It is expected that steel prices are set to come down ahead of a weak season after a two-year rally correction in prices is likely from current levels but not very steeply as there are many uncertainties in the market. Domestic steel prices are showing signs of stress after a relentless rally over the past two years following supply disruptions, decarbonization measures globally, especially in China and geopolitical risks stemming from the Russia-Ukraine war, which has driven up raw material costs. As per a recent report by CRISIL, while prices have defied correction predictions because of continuing uncertainties, some moderation is on the cards with the onset of the monsoons.
The report points out that heightened geopolitical risks have limited the correction in prices, which had started to moderate early this year. But the Russia-Ukraine conflict, which began in late February, cranked it up again on supply disruption fears. As per the CRISIL report in Europe and in the US, where the impact was greater, prices crossed the $1,600 per tonne mark. Plus the rising input costs added to the pain. At the same time prices of international coking coal rose by 47 percent to $670 per tonne in three weeks from $455 per tonne in late February 22, due to the flooding of mines amid high demand from countries that traditionally imported from Russia. While coking coal prices have eased from their peaks, they continue to get support from strong demand at $500 per tonne.
The CRISIL report observes that different international disruptions kept domestic steel prices elevated and in April 2022 they hit an all-time high of over Rs 76,000, which was 95 percent over March 2020 levels, when Covid-19 was declared a pandemic. “Despite a moderation in demand in January-March, steel prices have inched up owing to higher input costs and buoyant exports. Also, domestic supply stayed tight, eliminating the differential between global landed and domestic prices, which was once nearly Rs 15,000 per tonne. On the other hand, export realization premiums have surged to $75 per tonne in early May.” remarked Hetal Gandhi, Director, CRISIL Research.
The CRISIL report further points out that while steel mills made the best use of elevated global prices, domestic demand began to waver. Soaring construction costs and multiple price hikes by makers of automobiles, consumer appliances and durables drove down demand in the last quarter of fiscal 2022. In the first quarter of the current fiscal, domestic demand was able to see an optical recovery because of a low-base effect, but the report interestingly highlights that consumer sentiment remains sluggish with higher input costs leading to postponement of purchases and construction decisions. At the same time elevated prices and the resultant inflationary pressure had impacted sentiment across the globe, eventually leading to a price correction.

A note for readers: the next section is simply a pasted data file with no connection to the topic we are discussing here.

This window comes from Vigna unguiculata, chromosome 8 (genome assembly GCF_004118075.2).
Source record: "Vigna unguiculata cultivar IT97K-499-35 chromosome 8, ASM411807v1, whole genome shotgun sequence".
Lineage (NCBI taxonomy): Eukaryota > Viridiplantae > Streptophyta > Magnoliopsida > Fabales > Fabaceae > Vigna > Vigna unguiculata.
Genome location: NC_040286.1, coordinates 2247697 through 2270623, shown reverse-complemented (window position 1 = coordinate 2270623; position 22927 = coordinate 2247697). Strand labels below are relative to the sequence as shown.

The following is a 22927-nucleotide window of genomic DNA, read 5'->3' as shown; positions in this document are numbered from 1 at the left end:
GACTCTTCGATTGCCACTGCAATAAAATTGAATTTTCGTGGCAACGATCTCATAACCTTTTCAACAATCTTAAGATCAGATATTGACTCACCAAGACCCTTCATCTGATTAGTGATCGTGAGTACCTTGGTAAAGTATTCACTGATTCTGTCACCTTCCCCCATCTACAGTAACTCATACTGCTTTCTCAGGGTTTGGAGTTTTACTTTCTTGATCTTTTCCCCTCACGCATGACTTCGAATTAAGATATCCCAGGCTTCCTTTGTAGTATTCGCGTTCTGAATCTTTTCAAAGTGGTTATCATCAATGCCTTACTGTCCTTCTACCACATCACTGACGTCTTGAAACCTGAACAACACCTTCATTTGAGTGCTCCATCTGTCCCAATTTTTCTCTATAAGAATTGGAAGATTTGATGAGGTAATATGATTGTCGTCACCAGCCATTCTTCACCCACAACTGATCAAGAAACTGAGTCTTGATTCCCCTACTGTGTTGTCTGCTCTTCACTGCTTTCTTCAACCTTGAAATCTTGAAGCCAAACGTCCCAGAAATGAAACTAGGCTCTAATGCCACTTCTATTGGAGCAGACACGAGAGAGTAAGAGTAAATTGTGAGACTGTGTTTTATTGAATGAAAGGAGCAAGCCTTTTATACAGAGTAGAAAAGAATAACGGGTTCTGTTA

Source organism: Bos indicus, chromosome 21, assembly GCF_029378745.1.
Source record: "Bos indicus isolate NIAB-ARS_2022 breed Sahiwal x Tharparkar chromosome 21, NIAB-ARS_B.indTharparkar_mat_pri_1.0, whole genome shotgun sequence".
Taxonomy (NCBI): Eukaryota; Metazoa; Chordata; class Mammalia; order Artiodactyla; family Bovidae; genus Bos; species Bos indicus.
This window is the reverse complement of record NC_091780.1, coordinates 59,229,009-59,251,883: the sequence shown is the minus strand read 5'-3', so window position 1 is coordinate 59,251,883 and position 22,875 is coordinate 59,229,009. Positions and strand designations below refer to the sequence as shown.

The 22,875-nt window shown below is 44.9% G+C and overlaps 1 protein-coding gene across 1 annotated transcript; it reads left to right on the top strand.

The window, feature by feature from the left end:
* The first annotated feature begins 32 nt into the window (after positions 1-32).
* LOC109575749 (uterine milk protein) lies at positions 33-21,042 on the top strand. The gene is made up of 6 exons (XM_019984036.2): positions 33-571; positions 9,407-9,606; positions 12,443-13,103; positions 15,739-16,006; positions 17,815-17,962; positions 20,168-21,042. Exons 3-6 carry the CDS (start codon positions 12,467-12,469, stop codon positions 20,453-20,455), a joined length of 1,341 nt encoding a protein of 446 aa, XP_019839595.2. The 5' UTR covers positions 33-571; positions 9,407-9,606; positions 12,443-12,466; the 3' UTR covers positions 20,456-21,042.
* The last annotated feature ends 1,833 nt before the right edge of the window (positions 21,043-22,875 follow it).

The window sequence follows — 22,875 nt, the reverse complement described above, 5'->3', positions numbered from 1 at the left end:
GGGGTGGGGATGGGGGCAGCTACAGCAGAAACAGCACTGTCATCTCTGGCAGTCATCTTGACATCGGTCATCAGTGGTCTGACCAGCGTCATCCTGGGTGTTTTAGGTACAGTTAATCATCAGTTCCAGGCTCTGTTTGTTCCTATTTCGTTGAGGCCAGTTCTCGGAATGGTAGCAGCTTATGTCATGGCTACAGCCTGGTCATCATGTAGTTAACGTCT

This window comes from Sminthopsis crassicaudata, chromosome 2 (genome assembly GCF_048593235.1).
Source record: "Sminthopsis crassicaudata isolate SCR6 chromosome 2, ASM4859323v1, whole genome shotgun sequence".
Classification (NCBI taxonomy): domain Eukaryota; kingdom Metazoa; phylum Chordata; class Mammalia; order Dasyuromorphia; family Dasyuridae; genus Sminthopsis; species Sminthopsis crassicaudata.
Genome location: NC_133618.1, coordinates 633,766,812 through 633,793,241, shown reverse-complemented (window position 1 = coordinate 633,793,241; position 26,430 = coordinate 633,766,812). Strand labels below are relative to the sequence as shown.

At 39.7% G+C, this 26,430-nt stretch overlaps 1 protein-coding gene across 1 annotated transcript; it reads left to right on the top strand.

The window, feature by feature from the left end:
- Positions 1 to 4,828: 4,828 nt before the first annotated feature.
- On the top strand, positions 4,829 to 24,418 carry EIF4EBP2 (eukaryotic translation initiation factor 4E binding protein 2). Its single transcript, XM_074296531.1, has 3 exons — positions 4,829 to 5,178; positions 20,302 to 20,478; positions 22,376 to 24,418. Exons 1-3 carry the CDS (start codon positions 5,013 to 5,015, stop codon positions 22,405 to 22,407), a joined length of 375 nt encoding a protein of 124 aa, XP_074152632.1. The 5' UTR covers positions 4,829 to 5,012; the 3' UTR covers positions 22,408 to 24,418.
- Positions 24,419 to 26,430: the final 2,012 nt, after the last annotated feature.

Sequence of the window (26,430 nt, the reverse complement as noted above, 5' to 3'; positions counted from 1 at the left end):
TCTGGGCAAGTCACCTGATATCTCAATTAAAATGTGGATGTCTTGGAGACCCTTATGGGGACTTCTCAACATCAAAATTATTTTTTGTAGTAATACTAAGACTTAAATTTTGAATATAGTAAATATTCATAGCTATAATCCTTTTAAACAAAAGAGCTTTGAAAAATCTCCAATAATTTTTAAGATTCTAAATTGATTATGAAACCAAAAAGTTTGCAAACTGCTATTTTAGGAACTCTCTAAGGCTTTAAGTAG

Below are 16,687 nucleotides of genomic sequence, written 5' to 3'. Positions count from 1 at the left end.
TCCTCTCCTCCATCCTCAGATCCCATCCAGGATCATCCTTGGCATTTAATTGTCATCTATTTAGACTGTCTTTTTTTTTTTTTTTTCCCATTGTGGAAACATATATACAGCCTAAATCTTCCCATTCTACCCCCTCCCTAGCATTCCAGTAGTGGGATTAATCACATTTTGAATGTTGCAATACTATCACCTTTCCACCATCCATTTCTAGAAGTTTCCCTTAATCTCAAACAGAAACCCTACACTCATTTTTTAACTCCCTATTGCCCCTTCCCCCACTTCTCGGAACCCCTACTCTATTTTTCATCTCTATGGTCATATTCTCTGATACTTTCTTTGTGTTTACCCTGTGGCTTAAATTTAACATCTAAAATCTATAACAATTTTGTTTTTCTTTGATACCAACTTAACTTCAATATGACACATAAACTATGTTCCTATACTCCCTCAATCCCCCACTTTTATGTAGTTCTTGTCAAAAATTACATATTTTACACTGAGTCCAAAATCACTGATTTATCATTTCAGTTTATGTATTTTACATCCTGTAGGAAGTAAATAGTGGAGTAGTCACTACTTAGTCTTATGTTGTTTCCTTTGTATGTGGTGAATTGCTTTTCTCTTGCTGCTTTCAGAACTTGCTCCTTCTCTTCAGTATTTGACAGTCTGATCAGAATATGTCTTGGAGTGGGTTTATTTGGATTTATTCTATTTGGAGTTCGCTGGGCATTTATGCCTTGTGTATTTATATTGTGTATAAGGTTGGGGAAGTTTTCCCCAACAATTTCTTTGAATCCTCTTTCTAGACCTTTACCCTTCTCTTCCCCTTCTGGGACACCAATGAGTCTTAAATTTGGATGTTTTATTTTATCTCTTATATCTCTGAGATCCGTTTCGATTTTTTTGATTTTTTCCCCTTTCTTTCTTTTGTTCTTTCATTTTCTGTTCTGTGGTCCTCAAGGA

Since April, hot-rolled coil prices have declined over 25 percent in Europe and in the US to $1,150-1,200 per tonne from a peak of $1,600 in mid-March. It is expected that while exports to these markets from India will remain high in the first quarter of this fiscal, retreating prices will narrow the arbitrage for domestic mills.
Experts from CRISIL expect that exports out of India will remain range bound at 13-14 million tonne this fiscal on the back of revised quota to Europe and supply constraints in south-east Asia. The onset of the weak demand season because of monsoon and less-lucrative exports mean domestic steel prices should begin easing and ultimately move towards Rs 60,000 per tonne by the end of this fiscal. They will, however, continue to hover well above the pre-pandemic levels. Flat steel prices could rise 3-5 percent this fiscal after surging over by 50 percent during the last fiscal. In the near term it is expected that pressure on supply and raw material value chains, and escalation of the Russia- Ukraine conflict are some of the factors that will affect the prices and demand in the steel sector.